Frances Wilson: The conclusion drawn by the US Inquiry was that Ismay’s presence on the ship had an ‘unconscious’ effect on Captain Smith. It’s an interesting term to use, given the birth of psychoanalysis at the time. What the inquiry was suggesting is that while it could not be proven that Ismay had ordered the Captain to keep up the ship’s speed prior to the accident, or to continue ‘Slow Ahead’ after the damage had been done, with his employer on board the Captain would have instinctively acted in accord with Ismay’s wishes. But my guess is that Titanic would have sunk even without Ismay on board, because of Smith’s insistence that ‘nothing but God could sink these ships’. Smith was becoming careless; six months earlier he had been responsible for a serious accident while he was commander of the Titanic’s sister ship, the Olympic. The fact that the Olympic stayed afloat with a fifteen-foot hole in her hull confirmed to Smith that these ships were unsinkable.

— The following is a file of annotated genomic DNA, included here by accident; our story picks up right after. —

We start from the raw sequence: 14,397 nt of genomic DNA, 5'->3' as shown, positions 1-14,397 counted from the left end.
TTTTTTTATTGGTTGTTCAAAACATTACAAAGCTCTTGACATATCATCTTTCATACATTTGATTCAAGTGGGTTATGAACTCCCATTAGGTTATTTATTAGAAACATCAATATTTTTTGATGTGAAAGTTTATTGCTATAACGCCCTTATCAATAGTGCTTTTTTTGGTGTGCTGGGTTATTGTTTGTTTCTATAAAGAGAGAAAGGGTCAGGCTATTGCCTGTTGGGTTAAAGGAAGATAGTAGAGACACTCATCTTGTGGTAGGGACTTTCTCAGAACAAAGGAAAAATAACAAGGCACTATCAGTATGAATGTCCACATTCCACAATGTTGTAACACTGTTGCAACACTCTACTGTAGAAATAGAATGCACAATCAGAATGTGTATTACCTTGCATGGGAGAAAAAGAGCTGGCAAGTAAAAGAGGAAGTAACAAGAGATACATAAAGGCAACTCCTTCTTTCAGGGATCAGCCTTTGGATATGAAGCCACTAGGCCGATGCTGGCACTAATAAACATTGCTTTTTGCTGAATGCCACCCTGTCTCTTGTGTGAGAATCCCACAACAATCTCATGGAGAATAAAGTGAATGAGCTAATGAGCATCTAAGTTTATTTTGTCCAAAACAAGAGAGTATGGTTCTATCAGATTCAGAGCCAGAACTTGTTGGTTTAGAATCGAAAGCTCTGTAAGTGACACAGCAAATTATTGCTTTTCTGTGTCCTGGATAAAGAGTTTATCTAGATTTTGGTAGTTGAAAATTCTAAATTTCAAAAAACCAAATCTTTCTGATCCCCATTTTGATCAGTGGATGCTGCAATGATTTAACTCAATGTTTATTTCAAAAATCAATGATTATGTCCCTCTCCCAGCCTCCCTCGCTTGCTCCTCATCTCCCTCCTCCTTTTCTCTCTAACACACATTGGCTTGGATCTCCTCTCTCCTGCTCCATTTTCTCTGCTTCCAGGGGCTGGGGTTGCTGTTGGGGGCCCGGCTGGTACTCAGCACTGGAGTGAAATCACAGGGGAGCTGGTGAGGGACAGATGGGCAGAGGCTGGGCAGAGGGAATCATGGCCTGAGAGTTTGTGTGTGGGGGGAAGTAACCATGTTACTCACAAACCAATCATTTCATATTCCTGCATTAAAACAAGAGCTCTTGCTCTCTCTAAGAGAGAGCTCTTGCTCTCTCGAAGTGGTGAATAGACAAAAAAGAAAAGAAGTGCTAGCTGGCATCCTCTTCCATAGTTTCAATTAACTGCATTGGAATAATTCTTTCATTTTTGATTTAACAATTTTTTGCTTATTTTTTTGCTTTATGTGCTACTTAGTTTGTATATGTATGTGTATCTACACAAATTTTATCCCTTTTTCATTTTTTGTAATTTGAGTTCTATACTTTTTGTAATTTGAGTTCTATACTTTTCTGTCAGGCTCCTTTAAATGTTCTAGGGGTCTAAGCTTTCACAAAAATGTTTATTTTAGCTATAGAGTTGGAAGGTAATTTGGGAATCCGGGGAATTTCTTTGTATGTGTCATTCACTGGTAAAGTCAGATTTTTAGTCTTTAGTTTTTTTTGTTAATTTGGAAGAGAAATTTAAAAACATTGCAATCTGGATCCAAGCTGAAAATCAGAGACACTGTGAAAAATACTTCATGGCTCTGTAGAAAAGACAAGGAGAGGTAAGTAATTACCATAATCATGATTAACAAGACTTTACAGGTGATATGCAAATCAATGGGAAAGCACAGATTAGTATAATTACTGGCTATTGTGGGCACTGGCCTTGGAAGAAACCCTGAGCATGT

John Konrad: What was Ismay’s greatest fault?
Frances Wilson: Ismay’s greatest failing was his inability to communicate. He hid his acute shyness behind a cold, charmless, domineering exterior which made him appear machine-like. Had he been able to use words to any effect in the US and British Inquiries he would not have come across as a more sympathetic figure to the press and the public. Instead he seemed inhuman in his clinical responses, indifferent to the catastrophe he had been a part of. What interested me was how he communicated with himself, how he lived with what Joseph Conrad called ‘the acute consciousness of lost honour’ without the use of language to help him through.
John Konrad: What lessons from the titanic (or Ismay) are still pertinent to executives today?
Frances Wilson: Do not put your faith in bigness.